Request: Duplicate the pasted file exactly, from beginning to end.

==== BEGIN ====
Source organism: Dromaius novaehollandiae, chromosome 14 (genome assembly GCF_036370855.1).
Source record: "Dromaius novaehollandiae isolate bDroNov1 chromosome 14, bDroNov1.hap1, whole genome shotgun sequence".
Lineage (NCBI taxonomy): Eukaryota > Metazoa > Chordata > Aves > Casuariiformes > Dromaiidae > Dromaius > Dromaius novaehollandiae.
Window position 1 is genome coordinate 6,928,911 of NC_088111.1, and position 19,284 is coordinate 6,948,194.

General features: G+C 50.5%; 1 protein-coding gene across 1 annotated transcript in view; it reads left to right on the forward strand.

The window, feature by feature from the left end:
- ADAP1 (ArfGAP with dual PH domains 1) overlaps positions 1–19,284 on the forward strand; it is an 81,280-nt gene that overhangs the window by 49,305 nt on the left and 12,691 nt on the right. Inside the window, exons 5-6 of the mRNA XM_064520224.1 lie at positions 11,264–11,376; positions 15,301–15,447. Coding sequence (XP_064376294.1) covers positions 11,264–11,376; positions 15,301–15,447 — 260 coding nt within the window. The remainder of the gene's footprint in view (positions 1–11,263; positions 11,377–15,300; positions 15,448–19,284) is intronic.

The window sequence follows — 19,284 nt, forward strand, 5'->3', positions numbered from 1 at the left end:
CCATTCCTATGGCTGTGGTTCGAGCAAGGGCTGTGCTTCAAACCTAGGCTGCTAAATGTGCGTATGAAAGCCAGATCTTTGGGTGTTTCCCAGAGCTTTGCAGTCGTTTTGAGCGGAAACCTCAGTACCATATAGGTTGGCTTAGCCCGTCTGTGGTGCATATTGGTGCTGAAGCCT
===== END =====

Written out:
Source organism: Dromaius novaehollandiae, chromosome 14 (genome assembly GCF_036370855.1).
Source record: "Dromaius novaehollandiae isolate bDroNov1 chromosome 14, bDroNov1.hap1, whole genome shotgun sequence".
Lineage (NCBI taxonomy): Eukaryota > Metazoa > Chordata > Aves > Casuariiformes > Dromaiidae > Dromaius > Dromaius novaehollandiae.
Window position 1 is genome coordinate 6,928,911 of NC_088111.1, and position 19,284 is coordinate 6,948,194.

General features: G+C 50.5%; 1 protein-coding gene across 1 annotated transcript in view; it reads left to right on the forward strand.

The window, feature by feature from the left end:
- ADAP1 (ArfGAP with dual PH domains 1) overlaps positions 1–19,284 on the forward strand; it is an 81,280-nt gene that overhangs the window by 49,305 nt on the left and 12,691 nt on the right. Inside the window, exons 5-6 of the mRNA XM_064520224.1 lie at positions 11,264–11,376; positions 15,301–15,447. Coding sequence (XP_064376294.1) covers positions 11,264–11,376; positions 15,301–15,447 — 260 coding nt within the window. The remainder of the gene's footprint in view (positions 1–11,263; positions 11,377–15,300; positions 15,448–19,284) is intronic.

The window sequence follows — 19,284 nt, forward strand, 5'->3', positions numbered from 1 at the left end:
CCATTCCTATGGCTGTGGTTCGAGCAAGGGCTGTGCTTCAAACCTAGGCTGCTAAATGTGCGTATGAAAGCCAGATCTTTGGGTGTTTCCCAGAGCTTTGCAGTCGTTTTGAGCGGAAACCTCAGTACCATATAGGTTGGCTTAGCCCGTCTGTGGTGCATATTGGTGCTGAAGCCT